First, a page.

The story of GDP and the changing distribution of its spoils between labor and capital is the story of relative leverage between the two groups within market economies. A loss of bargaining power by full time workers would be expected to look like stagnant wages, loss of benefits, and the gradual demise of collective representation, ‘overtime’ and other perks of organized labor. These presumed losses of bargaining leverage are all consistent with the so-called ‘casualization of labor’, and the “fissured” and “gig” economies. This session will explore some of the sources and consequences of the changing balance of power.

Joel Rogers (University of Wisconsin-Madison)
David Weil (Brandeis University)
Tanya Goldman (Center for Law and Social Policy)

Commenter: Margaret Levi (CASBS)
10:45Session II: Building Leverage Through Economics
A tight labor market arising in a highly productive nation is one in which workers have considerable leverage over employers. The twin forces of globalization and automation have had considerable impact in many sectors to the point where an assembly line worker in a midwestern factory may now find herself competing on cost against a robot in (or immigrant from) Malaysia. Further, as frequent monopsonies, big tech firms wield considerable additional leverage as “the only game in town” in certain sectors. While addressing these new forces, this session asks whether there are any new and plausible Gini-negative forces wholly within markets that might reverse the rise of Capital’s share of productivity.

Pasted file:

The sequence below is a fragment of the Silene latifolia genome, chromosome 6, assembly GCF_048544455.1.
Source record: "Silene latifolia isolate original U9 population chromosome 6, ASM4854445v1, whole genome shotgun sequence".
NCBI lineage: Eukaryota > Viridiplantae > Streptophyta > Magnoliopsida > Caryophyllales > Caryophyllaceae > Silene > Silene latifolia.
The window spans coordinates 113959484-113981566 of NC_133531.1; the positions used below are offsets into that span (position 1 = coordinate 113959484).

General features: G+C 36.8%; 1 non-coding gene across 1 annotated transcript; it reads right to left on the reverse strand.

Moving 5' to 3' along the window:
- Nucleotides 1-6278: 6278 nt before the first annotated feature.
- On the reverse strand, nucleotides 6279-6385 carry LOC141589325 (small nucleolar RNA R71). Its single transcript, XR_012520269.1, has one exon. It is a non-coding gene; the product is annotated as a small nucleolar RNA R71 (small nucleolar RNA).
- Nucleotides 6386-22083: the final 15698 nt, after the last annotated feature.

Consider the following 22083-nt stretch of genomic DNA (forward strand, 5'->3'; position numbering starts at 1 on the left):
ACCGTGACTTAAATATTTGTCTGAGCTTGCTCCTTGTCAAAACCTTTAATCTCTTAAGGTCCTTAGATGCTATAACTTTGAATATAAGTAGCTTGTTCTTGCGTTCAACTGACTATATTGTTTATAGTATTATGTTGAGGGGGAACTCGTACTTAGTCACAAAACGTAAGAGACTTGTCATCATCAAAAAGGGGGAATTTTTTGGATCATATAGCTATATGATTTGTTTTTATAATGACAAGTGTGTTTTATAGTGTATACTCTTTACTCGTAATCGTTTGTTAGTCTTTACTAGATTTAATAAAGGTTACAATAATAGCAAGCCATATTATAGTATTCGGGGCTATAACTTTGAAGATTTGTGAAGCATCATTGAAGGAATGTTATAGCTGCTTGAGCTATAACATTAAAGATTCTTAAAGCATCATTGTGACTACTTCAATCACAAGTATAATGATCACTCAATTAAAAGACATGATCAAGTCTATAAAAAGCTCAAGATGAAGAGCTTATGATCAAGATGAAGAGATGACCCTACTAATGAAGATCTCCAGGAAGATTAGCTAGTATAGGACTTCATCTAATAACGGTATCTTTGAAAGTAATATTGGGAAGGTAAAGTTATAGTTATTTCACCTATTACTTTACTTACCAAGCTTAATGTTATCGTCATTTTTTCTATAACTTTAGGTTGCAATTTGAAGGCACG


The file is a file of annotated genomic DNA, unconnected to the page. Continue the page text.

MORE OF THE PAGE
Marshall Steinbaum (University of Utah)
Lance Taylor (The New School)
John Irons (CASBS)

Commenter: Tom Ferguson (INET)
1:30Session III: Building Leverage Through Law and Representation
What role does regulation play in wage stagnation? How are legal structures governing worker leverage affecting the ability of workers to negotiate wages? Data indicates that declines in wage growth closely track declines in private union membership. What are the regulatory and legal changes that can bring to bear non-economic forms of leverage on widening income inequality?

Sharon Block (Harvard Law School)
Damon Silver (AFL-CIO)
Sanjukta Paul (Wayne State University)

Commenter: David Abraham (University of Miami Law School)
3:00Session IV: Steering Innovation and Gini Negative Solutions
As the debate continues amongst economists about whether automation is labor substituting or labor complimentary, we attempt to look beyond the stalemate to ask whether there is a possibility of steering innovation through incentives and regulation to achieve better outcomes for labor, whether by increasing the role of workers as stakeholders or redesigning workplace technologies to forestall avoidable degradation of meaningful human work.

William Lazonick (UMass – Lowell)
Nathan Schneider (University of Colorado)
Anton Korinek (University of Virginia)

Commenter: Pia Malaney (Center for Innovation, Growth and Society)
4:45Session V: Discussion
5:45Drinks and Farewell



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Event Memos

Event location

Pre-Conference Dinner
MacArthur Park Restaurant
27 University Ave
Palo Alto, CA 94301

Center for Advanced Study in Behavioral Sciences
Stanford University
75 Alta Road
Palo Alto, CA 94305